A chat with Chris in relation to spinal cord injuries.
Sabrina Cohen uses the tragedy that left her paralyzed to help others in need.
CORVALLIS, Ore.–(BUSINESS WIRE)–Former Indy Racing League driver and quadriplegic Sam Schmidt got behind the wheel several times during race week for the 2014 Indianapolis 500, which kicked off May 18, 2014. Schmidt started off the week completing two warm-up and four qualifying laps on Pole Day in a modified 2014 C7 Corvette Stingray controlled by his head using OptiTrack motion capture technology. Schmidt’s trip around the track maxed out at speeds of 80 miles per hour and marked his first laps on a professional raceway since a 2000 crash at Walt Disney World Speedway in Orlando left him paralyzed. He also served as the ceremonial pace car for the Indy Lights Freedom 100 on Carb Day, and on Monday following the Indy 500, Schmidt went at it again, this time topping speeds of 106 miles per hour.
In 2000, Indy Racing League driver Sam Schmidt sustained a severe spinal cord injury in a testing crash at Walt Disney World Speedway and became a quadriplegic.
But he has soldiered on as both a winning INDYCAR team owner and as a champion for paralysis research and treatment through the Sam Schmidt Paralysis Foundation.
By his count, the foundation has raised somewhere between $12-13 million since its inception.
HENDERSON, Nev. – A 1999 IndyCar sits inside Sam Schmidt’s Las Vegas-area home. One day, Schmidt, who is a quadriplegic, hopes to drive it again. The notion is not as far-fetched as it might seem.
Schmidt already has started driving a passenger car again. He will get to publicly display his prowess later this month at Indianapolis Motor Speedway when he helps unveil an innovative technological achievement.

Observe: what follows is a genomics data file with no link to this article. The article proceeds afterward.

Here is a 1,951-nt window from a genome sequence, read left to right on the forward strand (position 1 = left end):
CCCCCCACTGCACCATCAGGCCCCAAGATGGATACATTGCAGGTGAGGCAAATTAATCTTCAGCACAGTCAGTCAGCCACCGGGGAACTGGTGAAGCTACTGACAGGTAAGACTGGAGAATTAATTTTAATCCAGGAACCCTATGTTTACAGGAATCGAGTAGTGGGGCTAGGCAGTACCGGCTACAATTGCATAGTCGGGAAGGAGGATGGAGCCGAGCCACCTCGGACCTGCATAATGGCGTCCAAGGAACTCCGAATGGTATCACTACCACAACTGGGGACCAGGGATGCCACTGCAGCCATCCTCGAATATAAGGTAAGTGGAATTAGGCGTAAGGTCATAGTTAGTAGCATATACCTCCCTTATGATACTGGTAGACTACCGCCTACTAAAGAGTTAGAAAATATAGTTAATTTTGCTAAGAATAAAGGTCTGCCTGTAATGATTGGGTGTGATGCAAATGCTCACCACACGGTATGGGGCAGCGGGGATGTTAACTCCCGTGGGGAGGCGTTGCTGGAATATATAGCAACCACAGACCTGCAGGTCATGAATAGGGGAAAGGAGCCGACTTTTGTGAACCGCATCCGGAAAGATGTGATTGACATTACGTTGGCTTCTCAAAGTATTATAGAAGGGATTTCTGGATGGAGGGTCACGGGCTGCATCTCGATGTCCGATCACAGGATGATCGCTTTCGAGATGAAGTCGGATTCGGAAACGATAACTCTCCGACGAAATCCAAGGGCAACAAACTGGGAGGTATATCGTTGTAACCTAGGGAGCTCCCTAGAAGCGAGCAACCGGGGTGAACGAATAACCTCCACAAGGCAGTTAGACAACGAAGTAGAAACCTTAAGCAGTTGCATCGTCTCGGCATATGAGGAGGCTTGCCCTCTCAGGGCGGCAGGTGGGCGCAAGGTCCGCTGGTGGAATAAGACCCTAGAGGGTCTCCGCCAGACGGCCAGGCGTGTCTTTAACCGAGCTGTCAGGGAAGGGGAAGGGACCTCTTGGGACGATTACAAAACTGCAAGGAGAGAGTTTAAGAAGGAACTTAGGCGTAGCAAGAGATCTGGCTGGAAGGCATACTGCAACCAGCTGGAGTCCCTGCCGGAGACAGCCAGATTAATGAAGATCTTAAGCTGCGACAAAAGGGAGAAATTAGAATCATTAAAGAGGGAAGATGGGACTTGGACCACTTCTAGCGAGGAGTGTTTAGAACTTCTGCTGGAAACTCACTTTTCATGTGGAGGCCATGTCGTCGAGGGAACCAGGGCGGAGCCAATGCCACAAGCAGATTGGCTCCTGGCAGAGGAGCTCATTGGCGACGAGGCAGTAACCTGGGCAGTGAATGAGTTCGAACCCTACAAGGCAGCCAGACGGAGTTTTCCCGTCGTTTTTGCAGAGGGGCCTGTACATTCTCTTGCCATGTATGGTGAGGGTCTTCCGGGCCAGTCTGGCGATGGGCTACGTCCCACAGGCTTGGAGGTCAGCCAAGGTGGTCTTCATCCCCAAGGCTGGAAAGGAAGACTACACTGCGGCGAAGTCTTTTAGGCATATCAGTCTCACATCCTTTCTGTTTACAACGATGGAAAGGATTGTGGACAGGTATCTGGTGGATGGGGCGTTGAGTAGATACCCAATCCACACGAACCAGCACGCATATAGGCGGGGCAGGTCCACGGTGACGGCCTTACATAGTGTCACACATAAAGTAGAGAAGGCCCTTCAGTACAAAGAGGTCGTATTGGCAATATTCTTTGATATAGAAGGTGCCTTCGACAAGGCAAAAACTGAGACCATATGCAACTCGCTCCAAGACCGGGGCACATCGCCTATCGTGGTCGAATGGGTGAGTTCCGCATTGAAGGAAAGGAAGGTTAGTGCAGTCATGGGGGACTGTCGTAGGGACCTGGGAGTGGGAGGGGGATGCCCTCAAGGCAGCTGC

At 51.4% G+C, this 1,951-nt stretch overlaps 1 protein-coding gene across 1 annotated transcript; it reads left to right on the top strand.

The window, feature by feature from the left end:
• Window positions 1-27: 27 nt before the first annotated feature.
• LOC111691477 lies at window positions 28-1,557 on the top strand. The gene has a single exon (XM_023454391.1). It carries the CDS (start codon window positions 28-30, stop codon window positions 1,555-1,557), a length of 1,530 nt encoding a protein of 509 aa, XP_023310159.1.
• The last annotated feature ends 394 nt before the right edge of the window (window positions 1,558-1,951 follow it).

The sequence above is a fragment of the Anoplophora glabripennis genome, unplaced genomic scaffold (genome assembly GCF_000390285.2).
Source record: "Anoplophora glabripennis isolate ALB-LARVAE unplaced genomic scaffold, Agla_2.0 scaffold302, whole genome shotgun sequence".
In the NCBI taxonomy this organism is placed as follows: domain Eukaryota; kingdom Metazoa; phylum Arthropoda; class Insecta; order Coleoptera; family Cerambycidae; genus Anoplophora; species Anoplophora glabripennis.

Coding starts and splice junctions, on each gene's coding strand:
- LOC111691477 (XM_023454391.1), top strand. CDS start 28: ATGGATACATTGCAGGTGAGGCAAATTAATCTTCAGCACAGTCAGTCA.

A black 2014 Corvette C7 Stingray has been fitted with advanced electronics and a human-to-machine interface to allow people with disabilities similar to Schmidt’s to drive solo.
Eric LeGrand has never really been one of those people to just concentrate on his school work and go home. Even if school, after he suffered a severe spinal injury on the football field in 2010, is a bit more difficult for him than others.
Instead, LeGrand, who is set to graduate with a degree in business administration and labor relations from Rutgers in May, it’s just one of those things that he fits into a packed day that includes an intense rehab schedule, his broadcasting career, motivational speaking career and raising money to help victims of spinal cord injuries.
CEDAR FALLS | He made the tackle on a kickoff in October 2010 but was down on the turf at Luther College. When they called for a helicopter, Chris Norton suspected he was in serious trouble.
“I was a lifeguard, so I know with any kind of a head or neck injury, you take precautions,” he says.
“I knew it was a lot bigger deal than a neck sprain.”
Norton, 18 at the time, had broken two vertebrae and was paralyzed from the neck down. Doctors offered only a 3 percent chance he would move again. He spent seven months at Mayo Clinic facilities in Rochester, Minn., then transferred to a rehabilitation center in Iowa.
A Miami International Film Festival documentary details the unbreakable bond between NFL Hall of Fame linebacker Nick Buoniconti and his son, Marc, as they search for a cure for spinal cord injuries.
A horrific injury during a college football game left the son a quadriplegic at age 19, his future uncertain, his neck dislocated at the third and fourth cervical vertebrae. It gave the father, however, a new mission.
AN UNBREAKABLE BOND, a documentary by Emilio Estefan, Jr. The inspirational story of Marc A. Buoniconti
As a junior at the University of Cincinnati, Ryan Atkins was “on top of the world”. He had a full ride scholarship, a good internship and everything that comes with college life.
“I thought at 21 years old, what could be better? And all of a sudden I’m driving with some fraternity brothers and lost control of the car,” explained Atkins.
The accident on Nov. 20, 2009 changed his life.
“Next thing I know, I broke my neck and I was in the hospital for about four months and paralyzed below the shoulders, and not really given much hope from doctors, and pretty much told that this would be my life.”